Hungry for Attention

couple-talking-on-couchPeople today are starved for attention—successful people, homeless people, big people—and little people. We all want relationships with those who have a caring ear, eyes that communicate compassion and understanding, hands that touch with meaning and gentleness, and a heart that lets us feel God’s love. But how often do we meet those kinds of people, whether in person or through books?

One of my characters met a woman who changed her life by the simple act of listening. This dear woman saw a hurting single mom and showed her God’s love.

In this world of distractions, do we give our full attention to others like Jesus did? Do we really pay attention, especially to our spouse and children, our family, and friends?

Giving others our attention is an active, intentional choice to care enough to push away all the other distractions—our agenda, the noise that fills the room, the obligations of the day, and the distractions that constantly compete for our attention.

To truly give our full attention to another, we have to focus, concentrate, and block out everything else. And in this world, that sure isn’t easy.

I doubt it was easy in Jesus day either. Jesus was a busy man. He was completing the greatest ministry of all time—in just three short years.

There were the constant crowds. The Romans. The Pharisees. The disciples. All potential distractions. But He chose to give His complete attention to those who really needed it. Jesus chose to give His full attention to each and every individual He was ministering to at the moment. Jesus gave His heart with abandon. Jesus cared.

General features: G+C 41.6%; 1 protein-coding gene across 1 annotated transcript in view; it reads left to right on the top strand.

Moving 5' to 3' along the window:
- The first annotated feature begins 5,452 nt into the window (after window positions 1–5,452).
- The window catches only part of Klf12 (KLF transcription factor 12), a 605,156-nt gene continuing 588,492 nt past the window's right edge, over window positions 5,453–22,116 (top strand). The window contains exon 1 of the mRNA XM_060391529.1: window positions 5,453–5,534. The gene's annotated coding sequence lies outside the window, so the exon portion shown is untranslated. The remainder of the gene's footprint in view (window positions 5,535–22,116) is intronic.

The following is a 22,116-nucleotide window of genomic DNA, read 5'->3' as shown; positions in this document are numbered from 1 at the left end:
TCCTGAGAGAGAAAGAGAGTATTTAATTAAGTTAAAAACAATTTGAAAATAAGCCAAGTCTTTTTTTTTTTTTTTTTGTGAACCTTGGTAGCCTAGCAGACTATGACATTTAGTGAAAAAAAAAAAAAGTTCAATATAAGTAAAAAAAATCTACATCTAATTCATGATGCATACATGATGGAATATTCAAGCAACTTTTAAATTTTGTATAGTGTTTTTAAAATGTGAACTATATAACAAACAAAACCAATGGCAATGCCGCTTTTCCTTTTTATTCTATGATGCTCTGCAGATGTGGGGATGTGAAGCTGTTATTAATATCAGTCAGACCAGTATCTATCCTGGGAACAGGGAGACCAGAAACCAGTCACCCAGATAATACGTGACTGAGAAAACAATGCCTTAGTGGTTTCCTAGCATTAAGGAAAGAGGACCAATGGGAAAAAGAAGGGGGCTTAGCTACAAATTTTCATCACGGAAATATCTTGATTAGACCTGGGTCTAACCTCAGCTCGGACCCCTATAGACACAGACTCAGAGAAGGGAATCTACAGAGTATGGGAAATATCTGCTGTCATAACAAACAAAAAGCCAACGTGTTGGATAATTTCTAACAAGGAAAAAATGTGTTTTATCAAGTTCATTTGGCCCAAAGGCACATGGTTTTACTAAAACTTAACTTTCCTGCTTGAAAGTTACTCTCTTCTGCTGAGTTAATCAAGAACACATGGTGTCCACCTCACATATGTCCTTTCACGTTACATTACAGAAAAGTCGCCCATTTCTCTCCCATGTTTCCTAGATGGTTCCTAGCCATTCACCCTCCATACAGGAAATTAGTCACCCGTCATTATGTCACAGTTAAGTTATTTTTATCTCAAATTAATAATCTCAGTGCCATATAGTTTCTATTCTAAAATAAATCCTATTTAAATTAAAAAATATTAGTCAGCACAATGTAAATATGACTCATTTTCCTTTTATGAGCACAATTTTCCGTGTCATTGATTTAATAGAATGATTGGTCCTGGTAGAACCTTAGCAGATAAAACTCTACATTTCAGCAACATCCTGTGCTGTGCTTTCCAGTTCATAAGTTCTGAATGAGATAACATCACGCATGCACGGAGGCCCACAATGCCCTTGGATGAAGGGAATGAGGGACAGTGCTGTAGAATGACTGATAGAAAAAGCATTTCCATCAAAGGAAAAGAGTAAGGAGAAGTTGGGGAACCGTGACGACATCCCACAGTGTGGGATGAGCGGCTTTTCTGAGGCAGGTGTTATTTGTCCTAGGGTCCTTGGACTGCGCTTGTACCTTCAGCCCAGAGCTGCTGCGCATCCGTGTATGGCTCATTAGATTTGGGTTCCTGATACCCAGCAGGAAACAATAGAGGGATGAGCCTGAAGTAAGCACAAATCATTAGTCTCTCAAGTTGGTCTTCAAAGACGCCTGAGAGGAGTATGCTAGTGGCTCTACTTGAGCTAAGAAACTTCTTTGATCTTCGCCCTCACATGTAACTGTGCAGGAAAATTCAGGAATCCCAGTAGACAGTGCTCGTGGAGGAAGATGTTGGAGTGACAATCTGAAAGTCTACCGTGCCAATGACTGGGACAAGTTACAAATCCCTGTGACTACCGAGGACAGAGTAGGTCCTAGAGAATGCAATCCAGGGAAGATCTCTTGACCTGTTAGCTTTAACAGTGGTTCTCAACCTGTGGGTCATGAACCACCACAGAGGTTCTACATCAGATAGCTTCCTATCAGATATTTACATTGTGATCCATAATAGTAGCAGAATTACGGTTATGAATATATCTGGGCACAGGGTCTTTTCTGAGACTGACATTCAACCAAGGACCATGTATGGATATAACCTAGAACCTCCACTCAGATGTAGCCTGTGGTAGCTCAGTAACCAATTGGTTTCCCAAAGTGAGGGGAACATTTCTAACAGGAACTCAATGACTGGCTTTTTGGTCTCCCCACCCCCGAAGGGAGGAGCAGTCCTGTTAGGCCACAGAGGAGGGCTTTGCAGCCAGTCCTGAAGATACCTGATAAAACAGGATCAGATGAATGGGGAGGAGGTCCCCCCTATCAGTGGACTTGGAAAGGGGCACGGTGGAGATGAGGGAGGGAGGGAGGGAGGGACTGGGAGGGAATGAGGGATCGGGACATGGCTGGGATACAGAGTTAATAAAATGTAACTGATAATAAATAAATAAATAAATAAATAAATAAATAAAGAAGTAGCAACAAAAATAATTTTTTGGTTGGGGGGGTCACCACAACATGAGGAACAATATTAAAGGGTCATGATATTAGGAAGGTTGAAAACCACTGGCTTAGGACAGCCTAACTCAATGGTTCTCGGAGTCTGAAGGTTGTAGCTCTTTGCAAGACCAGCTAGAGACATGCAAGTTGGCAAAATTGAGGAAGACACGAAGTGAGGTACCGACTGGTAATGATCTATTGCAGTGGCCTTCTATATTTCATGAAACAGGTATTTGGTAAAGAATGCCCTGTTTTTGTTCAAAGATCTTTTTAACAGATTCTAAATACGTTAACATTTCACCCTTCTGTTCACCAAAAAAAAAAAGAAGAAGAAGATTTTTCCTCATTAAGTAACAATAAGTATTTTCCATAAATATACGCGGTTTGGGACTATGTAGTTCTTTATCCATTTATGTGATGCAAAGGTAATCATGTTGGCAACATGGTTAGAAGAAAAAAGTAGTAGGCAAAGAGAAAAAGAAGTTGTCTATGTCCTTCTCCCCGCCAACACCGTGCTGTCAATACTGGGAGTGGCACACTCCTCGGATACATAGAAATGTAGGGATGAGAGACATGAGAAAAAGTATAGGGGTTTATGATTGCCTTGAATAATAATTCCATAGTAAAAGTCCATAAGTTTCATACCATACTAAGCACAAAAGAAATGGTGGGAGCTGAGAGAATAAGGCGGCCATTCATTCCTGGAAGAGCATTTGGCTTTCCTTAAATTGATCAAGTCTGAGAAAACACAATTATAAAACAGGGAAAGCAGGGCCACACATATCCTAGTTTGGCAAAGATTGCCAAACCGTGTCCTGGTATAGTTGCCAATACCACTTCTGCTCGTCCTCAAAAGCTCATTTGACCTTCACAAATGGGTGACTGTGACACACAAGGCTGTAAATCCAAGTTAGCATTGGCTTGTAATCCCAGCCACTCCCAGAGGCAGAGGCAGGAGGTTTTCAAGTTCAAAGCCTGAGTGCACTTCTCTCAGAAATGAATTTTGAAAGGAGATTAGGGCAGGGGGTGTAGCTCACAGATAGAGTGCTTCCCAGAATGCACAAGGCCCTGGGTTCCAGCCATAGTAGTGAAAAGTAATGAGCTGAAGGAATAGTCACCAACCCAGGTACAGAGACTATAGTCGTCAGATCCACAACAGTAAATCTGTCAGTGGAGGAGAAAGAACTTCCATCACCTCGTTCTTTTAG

There was Zaccheus, blind Bartimaeus, the woman at the well. There were the lepers, the lame, the crippled. And how about the woman who touched the hem of His garment? He could easily have passed by each one of these individuals, not even noticed them, not even cared. He could have chosen to not give them His attention. But He didn’t.

Attention-giving touches the deep need for intimacy, for the need to feel valued, for the need to be understood. We all have these needs—from the newborn baby to the elderly person in the nursing home, and we instinctively know if that attention is genuine or if it is fake—like the attention a car salesman gives us, the kind we all despise.

I must admit that I am too often like that salesman, not out of manipulation but simply out of exhaustion or distraction. It’s all too easy to hear but not listen, to see but not perceive, to touch but not heal, to respond but without true heartfelt love.

As the saying goes, “People don’t care how much you know until they know how much you care!” Whether it’s your spouse who is sharing his or her heart with you, a toddler needing a hug, a preschooler frustrated with putting on his shoes, or a friend who’s had a tough day, giving each of these our full attention shows him or her that we really care.

How do you give your attention to others? I’d love to know.



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1 Comments on “Hungry for Attention

  1. I give my time to listen to the psychiatric patient who his/her opinions are taken for granted or rights infringed. I advocate for them

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